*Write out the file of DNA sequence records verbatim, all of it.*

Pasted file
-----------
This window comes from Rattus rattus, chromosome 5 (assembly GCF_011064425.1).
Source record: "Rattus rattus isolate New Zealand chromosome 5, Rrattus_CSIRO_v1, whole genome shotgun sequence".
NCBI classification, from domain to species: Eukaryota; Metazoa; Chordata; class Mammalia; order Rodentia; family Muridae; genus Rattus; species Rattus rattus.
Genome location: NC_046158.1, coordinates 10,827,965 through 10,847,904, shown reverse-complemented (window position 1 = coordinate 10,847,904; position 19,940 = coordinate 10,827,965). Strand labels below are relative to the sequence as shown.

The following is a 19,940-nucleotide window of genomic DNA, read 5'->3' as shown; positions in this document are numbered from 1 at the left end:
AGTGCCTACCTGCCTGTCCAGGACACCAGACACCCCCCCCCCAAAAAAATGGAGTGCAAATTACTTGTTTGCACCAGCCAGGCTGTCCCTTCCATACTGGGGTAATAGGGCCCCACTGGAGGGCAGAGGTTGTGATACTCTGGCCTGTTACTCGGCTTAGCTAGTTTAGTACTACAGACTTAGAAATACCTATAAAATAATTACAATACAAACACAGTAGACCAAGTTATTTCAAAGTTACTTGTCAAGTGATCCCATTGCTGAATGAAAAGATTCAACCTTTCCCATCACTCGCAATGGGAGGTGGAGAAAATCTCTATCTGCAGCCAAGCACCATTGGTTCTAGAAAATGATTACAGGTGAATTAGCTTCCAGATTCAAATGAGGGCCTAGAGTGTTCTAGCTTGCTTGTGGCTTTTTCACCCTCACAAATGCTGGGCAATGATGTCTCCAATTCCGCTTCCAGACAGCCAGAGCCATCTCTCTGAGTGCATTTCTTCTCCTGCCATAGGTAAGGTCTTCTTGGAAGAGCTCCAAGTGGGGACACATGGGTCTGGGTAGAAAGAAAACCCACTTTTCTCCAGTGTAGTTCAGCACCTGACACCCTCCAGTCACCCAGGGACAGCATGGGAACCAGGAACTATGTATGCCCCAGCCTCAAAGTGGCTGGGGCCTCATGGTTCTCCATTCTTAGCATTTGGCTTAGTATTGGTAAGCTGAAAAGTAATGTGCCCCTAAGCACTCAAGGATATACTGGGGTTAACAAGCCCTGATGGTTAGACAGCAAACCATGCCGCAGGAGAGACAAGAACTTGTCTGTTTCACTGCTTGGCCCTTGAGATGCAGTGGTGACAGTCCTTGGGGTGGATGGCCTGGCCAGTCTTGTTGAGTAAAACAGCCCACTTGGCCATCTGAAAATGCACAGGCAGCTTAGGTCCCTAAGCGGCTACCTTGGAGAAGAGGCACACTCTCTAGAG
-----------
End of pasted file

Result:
This window comes from Rattus rattus, chromosome 5 (assembly GCF_011064425.1).
Source record: "Rattus rattus isolate New Zealand chromosome 5, Rrattus_CSIRO_v1, whole genome shotgun sequence".
NCBI classification, from domain to species: Eukaryota; Metazoa; Chordata; class Mammalia; order Rodentia; family Muridae; genus Rattus; species Rattus rattus.
Genome location: NC_046158.1, coordinates 10,827,965 through 10,847,904, shown reverse-complemented (window position 1 = coordinate 10,847,904; position 19,940 = coordinate 10,827,965). Strand labels below are relative to the sequence as shown.

The following is a 19,940-nucleotide window of genomic DNA, read 5'->3' as shown; positions in this document are numbered from 1 at the left end:
AGTGCCTACCTGCCTGTCCAGGACACCAGACACCCCCCCCCCAAAAAAATGGAGTGCAAATTACTTGTTTGCACCAGCCAGGCTGTCCCTTCCATACTGGGGTAATAGGGCCCCACTGGAGGGCAGAGGTTGTGATACTCTGGCCTGTTACTCGGCTTAGCTAGTTTAGTACTACAGACTTAGAAATACCTATAAAATAATTACAATACAAACACAGTAGACCAAGTTATTTCAAAGTTACTTGTCAAGTGATCCCATTGCTGAATGAAAAGATTCAACCTTTCCCATCACTCGCAATGGGAGGTGGAGAAAATCTCTATCTGCAGCCAAGCACCATTGGTTCTAGAAAATGATTACAGGTGAATTAGCTTCCAGATTCAAATGAGGGCCTAGAGTGTTCTAGCTTGCTTGTGGCTTTTTCACCCTCACAAATGCTGGGCAATGATGTCTCCAATTCCGCTTCCAGACAGCCAGAGCCATCTCTCTGAGTGCATTTCTTCTCCTGCCATAGGTAAGGTCTTCTTGGAAGAGCTCCAAGTGGGGACACATGGGTCTGGGTAGAAAGAAAACCCACTTTTCTCCAGTGTAGTTCAGCACCTGACACCCTCCAGTCACCCAGGGACAGCATGGGAACCAGGAACTATGTATGCCCCAGCCTCAAAGTGGCTGGGGCCTCATGGTTCTCCATTCTTAGCATTTGGCTTAGTATTGGTAAGCTGAAAAGTAATGTGCCCCTAAGCACTCAAGGATATACTGGGGTTAACAAGCCCTGATGGTTAGACAGCAAACCATGCCGCAGGAGAGACAAGAACTTGTCTGTTTCACTGCTTGGCCCTTGAGATGCAGTGGTGACAGTCCTTGGGGTGGATGGCCTGGCCAGTCTTGTTGAGTAAAACAGCCCACTTGGCCATCTGAAAATGCACAGGCAGCTTAGGTCCCTAAGCGGCTACCTTGGAGAAGAGGCACACTCTCTAGAG